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  5. Daniel J. Klingenberg

 

The 2011 Benjamin Smith Reynolds Award

 

Daniel J. Klingenberg.

Daniel J. Klingenberg
Chemical and Biological Engineering

When he sees an opportunity to improve engineering education, Chemical and Biological Engineering Professor Daniel Klingenberg seizes it. He has developed or co-developed six new courses, including Introduction to Colloid and Interface Science (CBE 547), a multidisciplinary elective that enrolls students from across UW-Madison; and Introduction to Society’s Engineering Grand Challenges (InterEGR 102), a course that focuses on how people from multiple engineering disciplines will help solve major societal challenges.

Focusing on topics that often confuse undergraduates, Klingenberg and Chemical and Biological Engineering Professor Emeritus R. Byron Bird are writing a new textbook, Introductory Transport Phenomena, by Bird, Stewart and Lightfoot. Additionally, Klingenberg and colleagues in mechanical engineering and civil and environmental engineering are developing online lectures for an interdisciplinary course in fluid mechanics.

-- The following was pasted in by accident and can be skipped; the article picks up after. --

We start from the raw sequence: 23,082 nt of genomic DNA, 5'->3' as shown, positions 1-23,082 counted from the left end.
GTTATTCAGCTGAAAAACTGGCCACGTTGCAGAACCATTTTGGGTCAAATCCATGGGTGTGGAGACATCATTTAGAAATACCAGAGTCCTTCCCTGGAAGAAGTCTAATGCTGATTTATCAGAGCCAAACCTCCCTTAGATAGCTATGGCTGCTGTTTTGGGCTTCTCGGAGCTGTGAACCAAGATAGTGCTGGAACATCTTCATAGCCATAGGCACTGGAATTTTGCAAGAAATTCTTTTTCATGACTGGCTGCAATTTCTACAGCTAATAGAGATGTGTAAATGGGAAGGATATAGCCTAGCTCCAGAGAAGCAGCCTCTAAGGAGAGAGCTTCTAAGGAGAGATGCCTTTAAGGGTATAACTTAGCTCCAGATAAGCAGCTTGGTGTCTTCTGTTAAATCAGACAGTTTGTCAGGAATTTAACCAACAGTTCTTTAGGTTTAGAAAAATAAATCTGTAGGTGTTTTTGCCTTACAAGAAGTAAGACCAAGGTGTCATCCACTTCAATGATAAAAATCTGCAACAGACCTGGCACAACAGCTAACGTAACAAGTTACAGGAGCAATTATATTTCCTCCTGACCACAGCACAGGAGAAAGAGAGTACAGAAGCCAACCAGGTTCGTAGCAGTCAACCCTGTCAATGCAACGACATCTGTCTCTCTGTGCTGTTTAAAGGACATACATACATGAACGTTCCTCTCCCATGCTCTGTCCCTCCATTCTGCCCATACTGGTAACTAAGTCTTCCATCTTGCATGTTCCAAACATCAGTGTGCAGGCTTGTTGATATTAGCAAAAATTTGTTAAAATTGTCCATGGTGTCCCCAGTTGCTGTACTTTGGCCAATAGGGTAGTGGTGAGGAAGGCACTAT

As evidence of his commitment to excellence in the classroom, he has received the Polygon Outstanding Instructor Award four times and spares no effort in helping engineering students understand even the most difficult concepts. “Transport phenomena is regarded as one of the most difficult courses, due to its rigorous math requirement and somewhat abstract ideas,” says a former student. “However, Klingenberg’s students often list it as one of their favorite classes, due to his ability to teach the subject. In research, his contextualized description of the importance of practical rheology of biomass in the production of biofuels led me and several other undergraduate researchers to feel like we were making a difference through engineering.”

Klingenberg is a strong proponent of including undergraduate students in research and regularly involves three to six undergraduates in projects related to suspension rheology, often in collaboration with the U.S. Forest Service Forest Products Laboratory.

For years, he has served as chair of the chemical and biological engineering curriculum committee and of the college Academic Policies, Curricula and Regulations Council. He also is a member of the task force for Engineering Beyond Boundaries, a long-term college initiative to transform engineering education. “Dan is truly passionate about education and effective in turning that passion into action,” says Harvey D. Spangler Professor of Chemical and Biological Engineering Michael Graham.